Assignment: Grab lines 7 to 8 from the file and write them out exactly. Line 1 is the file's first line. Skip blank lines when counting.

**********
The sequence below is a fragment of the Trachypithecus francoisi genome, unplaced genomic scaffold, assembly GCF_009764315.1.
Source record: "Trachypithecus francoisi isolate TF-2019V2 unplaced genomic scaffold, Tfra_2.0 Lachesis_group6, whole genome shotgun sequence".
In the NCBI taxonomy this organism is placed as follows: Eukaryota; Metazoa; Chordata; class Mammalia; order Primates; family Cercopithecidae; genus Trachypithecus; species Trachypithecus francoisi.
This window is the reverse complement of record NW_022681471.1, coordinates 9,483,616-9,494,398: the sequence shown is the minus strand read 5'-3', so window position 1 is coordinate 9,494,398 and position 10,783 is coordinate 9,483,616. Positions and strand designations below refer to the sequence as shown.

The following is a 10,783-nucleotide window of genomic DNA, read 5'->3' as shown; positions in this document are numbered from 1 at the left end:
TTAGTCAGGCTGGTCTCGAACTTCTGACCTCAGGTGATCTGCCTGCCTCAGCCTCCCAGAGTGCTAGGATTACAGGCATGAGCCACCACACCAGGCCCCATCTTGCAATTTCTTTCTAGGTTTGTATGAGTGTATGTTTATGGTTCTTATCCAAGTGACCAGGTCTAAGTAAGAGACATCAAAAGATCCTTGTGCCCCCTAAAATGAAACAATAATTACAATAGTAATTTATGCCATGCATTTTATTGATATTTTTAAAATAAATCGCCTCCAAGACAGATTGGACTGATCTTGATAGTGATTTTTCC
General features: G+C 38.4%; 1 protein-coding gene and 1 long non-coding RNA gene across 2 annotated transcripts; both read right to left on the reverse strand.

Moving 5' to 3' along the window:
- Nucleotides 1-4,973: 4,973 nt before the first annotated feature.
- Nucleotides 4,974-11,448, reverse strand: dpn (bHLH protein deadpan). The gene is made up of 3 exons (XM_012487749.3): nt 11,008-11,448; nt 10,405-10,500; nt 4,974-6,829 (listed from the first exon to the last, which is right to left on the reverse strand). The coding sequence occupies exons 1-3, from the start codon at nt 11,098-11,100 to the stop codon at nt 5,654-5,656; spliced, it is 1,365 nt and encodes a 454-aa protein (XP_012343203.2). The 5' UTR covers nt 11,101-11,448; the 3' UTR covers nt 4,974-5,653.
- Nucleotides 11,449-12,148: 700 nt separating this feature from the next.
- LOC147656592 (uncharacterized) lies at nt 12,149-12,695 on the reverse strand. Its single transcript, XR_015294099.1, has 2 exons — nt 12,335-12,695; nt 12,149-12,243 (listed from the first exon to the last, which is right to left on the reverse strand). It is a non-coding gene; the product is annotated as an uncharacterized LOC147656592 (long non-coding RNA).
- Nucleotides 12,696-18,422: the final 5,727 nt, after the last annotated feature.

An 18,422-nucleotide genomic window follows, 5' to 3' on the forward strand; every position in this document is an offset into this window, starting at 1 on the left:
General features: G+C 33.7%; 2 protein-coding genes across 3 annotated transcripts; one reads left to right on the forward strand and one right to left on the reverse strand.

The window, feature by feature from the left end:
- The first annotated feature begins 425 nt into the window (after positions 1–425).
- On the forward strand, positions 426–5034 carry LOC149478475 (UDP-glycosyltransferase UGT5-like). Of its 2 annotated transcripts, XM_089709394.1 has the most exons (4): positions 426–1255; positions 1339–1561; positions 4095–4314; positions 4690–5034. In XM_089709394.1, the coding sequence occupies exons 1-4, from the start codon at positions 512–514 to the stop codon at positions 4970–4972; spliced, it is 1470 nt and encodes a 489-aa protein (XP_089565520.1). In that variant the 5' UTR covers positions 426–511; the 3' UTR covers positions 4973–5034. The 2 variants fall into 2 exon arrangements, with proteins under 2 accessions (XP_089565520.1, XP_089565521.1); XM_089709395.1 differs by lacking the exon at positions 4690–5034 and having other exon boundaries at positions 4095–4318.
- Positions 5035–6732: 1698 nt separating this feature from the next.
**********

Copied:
General features: G+C 38.4%; 1 protein-coding gene and 1 long non-coding RNA gene across 2 annotated transcripts; both read right to left on the reverse strand.

Moving 5' to 3' along the window: